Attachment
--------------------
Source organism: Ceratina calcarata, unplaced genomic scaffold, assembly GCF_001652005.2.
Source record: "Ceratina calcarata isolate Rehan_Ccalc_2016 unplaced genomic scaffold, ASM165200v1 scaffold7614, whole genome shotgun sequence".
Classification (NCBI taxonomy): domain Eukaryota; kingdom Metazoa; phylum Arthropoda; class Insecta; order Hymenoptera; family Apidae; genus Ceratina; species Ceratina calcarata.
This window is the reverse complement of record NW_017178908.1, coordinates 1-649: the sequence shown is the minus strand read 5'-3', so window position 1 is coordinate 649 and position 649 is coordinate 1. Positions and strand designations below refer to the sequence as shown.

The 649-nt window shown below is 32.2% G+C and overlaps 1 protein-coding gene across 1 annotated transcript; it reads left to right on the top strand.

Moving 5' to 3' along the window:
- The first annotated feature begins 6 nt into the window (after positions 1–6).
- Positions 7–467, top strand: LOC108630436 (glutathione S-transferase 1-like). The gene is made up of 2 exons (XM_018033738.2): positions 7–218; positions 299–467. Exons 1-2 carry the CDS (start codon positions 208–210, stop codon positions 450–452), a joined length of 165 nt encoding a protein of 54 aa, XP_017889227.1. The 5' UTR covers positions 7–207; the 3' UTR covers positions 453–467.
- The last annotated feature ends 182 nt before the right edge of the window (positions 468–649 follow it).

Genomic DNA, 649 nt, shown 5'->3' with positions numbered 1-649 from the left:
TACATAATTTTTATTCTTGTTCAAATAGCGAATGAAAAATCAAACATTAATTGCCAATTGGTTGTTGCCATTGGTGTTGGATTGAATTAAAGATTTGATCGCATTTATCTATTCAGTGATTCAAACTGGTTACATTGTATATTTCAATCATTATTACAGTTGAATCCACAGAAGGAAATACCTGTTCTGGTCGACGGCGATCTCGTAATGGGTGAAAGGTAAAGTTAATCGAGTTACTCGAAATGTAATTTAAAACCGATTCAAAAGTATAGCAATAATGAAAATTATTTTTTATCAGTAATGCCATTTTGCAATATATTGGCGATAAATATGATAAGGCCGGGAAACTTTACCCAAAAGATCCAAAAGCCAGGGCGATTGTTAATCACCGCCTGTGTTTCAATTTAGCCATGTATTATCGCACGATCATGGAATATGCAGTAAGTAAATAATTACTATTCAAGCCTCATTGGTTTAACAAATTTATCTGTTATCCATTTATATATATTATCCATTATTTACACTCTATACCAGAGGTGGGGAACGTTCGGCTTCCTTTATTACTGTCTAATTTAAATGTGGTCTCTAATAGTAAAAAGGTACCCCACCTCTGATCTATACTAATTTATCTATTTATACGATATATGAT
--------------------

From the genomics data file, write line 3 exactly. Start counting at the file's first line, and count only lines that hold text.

Classification (NCBI taxonomy): domain Eukaryota; kingdom Metazoa; phylum Arthropoda; class Insecta; order Hymenoptera; family Apidae; genus Ceratina; species Ceratina calcarata.